Laura's Reviews > The Training of Wild Animals

The Training of Wild Animals by Frank Charles Bostock
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's review
Aug 05, 2009

really liked it
bookshelves: animals, circus, nonfiction, zoo

It's hard to rate this one; as a training resources, it is not particularly detailed or practical (and focuses almost exclusively on large cats), but as a peek into the history of exotic animal training, it is perfect. My copy is actually the original 1903 edition, and is the earliest complete work on the subject I've read. The difference in attitude toward animals and training is fascinating.

The author frequently states that fear and cruelty are poor and ineffective methods in training animals, yet the techniques he describes are fairly harsh, relying a good deal on domination (and I deliberately use this term instead of "dominance"). He often comments on the amazing strength of the special power that man holds over animals. He describes many accidents and makes mention that it is virtually inevitable that animals will "go bad" after a few years, it is simply their nature (though in reality it probably has more to do with his techniques). Most interesting to me was the chapter on how they captured animals in the wild -- the offhand way in which he describes how many die in the process, and necessary killing of the mother to get to the cubs, etc.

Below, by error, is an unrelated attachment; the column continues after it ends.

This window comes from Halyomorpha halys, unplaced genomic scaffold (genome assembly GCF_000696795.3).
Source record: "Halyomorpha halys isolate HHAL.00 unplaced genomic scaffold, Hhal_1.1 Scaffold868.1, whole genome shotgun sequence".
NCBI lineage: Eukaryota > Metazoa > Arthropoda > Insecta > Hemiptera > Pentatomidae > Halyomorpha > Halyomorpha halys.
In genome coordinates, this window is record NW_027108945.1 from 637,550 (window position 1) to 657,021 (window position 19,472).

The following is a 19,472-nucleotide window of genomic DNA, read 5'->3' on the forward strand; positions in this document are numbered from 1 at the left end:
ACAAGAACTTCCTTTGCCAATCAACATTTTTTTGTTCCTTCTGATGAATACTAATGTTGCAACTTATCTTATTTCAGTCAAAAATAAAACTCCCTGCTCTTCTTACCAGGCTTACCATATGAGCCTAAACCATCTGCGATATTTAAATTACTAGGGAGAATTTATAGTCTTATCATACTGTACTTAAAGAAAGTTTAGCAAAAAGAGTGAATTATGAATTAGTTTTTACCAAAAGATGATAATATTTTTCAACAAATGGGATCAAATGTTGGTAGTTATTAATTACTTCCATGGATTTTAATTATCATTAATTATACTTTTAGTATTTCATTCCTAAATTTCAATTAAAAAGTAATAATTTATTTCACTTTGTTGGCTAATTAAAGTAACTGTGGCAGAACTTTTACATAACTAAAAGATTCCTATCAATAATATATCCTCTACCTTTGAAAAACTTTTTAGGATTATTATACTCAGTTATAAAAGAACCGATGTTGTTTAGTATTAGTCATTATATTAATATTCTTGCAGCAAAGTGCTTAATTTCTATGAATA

All this being said, his writing itself is amazing. He is beautifully articulate and has an edge of humor that makes the book a very entertaining read as a whole.

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